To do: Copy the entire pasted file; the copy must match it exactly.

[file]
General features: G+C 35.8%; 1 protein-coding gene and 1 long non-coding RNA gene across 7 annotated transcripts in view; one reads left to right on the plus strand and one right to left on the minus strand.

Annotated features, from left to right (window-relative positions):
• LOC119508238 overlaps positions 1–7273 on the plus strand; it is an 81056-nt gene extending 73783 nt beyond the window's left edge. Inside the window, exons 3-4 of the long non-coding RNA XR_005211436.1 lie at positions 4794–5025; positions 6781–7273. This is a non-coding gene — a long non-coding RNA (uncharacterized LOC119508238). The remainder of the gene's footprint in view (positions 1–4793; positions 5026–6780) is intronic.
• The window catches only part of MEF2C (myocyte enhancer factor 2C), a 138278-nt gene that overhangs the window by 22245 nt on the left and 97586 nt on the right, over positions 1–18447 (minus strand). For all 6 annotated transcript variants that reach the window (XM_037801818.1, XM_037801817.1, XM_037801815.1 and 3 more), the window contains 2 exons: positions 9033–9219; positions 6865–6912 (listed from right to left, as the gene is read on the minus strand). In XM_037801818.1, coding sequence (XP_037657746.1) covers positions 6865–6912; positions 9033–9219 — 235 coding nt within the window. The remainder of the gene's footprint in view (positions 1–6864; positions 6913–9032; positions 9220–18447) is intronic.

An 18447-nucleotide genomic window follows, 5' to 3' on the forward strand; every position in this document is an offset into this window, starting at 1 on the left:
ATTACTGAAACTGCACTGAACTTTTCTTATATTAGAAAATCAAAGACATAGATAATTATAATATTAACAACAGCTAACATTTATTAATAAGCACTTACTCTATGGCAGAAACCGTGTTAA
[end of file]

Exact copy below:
General features: G+C 35.8%; 1 protein-coding gene and 1 long non-coding RNA gene across 7 annotated transcripts in view; one reads left to right on the plus strand and one right to left on the minus strand.

Annotated features, from left to right (window-relative positions):
• LOC119508238 overlaps positions 1–7273 on the plus strand; it is an 81056-nt gene extending 73783 nt beyond the window's left edge. Inside the window, exons 3-4 of the long non-coding RNA XR_005211436.1 lie at positions 4794–5025; positions 6781–7273. This is a non-coding gene — a long non-coding RNA (uncharacterized LOC119508238). The remainder of the gene's footprint in view (positions 1–4793; positions 5026–6780) is intronic.
• The window catches only part of MEF2C (myocyte enhancer factor 2C), a 138278-nt gene that overhangs the window by 22245 nt on the left and 97586 nt on the right, over positions 1–18447 (minus strand). For all 6 annotated transcript variants that reach the window (XM_037801818.1, XM_037801817.1, XM_037801815.1 and 3 more), the window contains 2 exons: positions 9033–9219; positions 6865–6912 (listed from right to left, as the gene is read on the minus strand). In XM_037801818.1, coding sequence (XP_037657746.1) covers positions 6865–6912; positions 9033–9219 — 235 coding nt within the window. The remainder of the gene's footprint in view (positions 1–6864; positions 6913–9032; positions 9220–18447) is intronic.

An 18447-nucleotide genomic window follows, 5' to 3' on the forward strand; every position in this document is an offset into this window, starting at 1 on the left:
ATTACTGAAACTGCACTGAACTTTTCTTATATTAGAAAATCAAAGACATAGATAATTATAATATTAACAACAGCTAACATTTATTAATAAGCACTTACTCTATGGCAGAAACCGTGTTAA